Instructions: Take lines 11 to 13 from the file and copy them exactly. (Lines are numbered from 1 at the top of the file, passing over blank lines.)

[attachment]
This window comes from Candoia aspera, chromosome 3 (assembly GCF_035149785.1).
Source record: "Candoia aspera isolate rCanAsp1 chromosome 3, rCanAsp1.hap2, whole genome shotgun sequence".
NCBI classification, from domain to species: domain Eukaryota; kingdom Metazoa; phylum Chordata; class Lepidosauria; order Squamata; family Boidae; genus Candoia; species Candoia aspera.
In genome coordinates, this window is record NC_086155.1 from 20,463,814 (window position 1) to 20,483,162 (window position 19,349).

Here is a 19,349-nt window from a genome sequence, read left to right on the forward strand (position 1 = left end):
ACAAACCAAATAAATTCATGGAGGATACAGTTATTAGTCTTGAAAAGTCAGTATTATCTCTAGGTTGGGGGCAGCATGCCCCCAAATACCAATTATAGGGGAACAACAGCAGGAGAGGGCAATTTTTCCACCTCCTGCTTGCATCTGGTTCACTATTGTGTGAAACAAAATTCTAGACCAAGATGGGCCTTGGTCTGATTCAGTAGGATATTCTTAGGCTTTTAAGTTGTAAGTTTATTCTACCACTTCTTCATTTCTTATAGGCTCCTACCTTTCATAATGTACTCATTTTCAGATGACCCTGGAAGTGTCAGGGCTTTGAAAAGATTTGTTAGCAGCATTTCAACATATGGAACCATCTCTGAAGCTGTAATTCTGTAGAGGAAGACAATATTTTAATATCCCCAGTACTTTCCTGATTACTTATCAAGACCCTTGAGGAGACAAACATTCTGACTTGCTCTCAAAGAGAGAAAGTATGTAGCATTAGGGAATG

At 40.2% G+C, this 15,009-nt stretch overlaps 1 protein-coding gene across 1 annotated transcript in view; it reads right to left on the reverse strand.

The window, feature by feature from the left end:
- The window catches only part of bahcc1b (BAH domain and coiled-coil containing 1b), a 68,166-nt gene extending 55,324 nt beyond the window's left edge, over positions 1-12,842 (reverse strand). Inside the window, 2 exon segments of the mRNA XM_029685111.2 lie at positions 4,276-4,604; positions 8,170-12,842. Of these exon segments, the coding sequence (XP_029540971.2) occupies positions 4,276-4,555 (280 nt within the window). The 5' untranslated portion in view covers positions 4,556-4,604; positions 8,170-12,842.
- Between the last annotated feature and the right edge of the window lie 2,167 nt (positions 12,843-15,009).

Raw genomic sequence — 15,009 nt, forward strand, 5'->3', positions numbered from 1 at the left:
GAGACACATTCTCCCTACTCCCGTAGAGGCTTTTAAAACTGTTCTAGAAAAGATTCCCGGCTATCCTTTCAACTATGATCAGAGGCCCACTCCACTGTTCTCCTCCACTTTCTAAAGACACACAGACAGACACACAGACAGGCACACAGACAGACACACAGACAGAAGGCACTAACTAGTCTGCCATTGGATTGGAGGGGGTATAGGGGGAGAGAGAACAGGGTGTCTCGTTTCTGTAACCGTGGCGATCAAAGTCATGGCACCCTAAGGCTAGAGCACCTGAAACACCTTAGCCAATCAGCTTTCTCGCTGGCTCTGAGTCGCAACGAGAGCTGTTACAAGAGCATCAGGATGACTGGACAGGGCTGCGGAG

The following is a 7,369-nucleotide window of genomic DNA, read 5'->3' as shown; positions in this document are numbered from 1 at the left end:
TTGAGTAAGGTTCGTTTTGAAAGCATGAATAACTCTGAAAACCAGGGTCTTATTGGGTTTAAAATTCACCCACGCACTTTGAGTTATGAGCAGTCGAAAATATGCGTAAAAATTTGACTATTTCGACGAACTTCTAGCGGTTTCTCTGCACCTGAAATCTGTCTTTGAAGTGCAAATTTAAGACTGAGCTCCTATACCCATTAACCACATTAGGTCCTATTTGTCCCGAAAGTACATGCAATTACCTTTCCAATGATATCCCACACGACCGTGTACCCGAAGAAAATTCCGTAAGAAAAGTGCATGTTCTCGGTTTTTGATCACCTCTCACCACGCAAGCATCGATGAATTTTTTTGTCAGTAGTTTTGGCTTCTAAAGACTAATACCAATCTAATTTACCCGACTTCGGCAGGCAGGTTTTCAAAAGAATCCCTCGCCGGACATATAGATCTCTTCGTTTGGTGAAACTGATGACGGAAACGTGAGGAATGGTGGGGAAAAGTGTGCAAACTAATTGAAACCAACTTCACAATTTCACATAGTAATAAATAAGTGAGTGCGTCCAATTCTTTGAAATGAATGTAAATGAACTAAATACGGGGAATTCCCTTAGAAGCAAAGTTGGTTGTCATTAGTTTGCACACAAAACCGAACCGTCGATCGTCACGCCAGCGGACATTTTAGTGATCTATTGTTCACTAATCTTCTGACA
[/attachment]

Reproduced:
Raw genomic sequence — 15,009 nt, forward strand, 5'->3', positions numbered from 1 at the left:
GAGACACATTCTCCCTACTCCCGTAGAGGCTTTTAAAACTGTTCTAGAAAAGATTCCCGGCTATCCTTTCAACTATGATCAGAGGCCCACTCCACTGTTCTCCTCCACTTTCTAAAGACACACAGACAGACACACAGACAGGCACACAGACAGACACACAGACAGAAGGCACTAACTAGTCTGCCATTGGATTGGAGGGGGTATAGGGGGAGAGAGAACAGGGTGTCTCGTTTCTGTAACCGTGGCGATCAAAGTCATGGCACCCTAAGGCTAGAGCACCTGAAACACCTTAGCCAATCAGCTTTCTCGCTGGCTCTGAGTCGCAACGAGAGCTGTTACAAGAGCATCAGGATGACTGGACAGGGCTGCGGAG

The following is a 7,369-nucleotide window of genomic DNA, read 5'->3' as shown; positions in this document are numbered from 1 at the left end: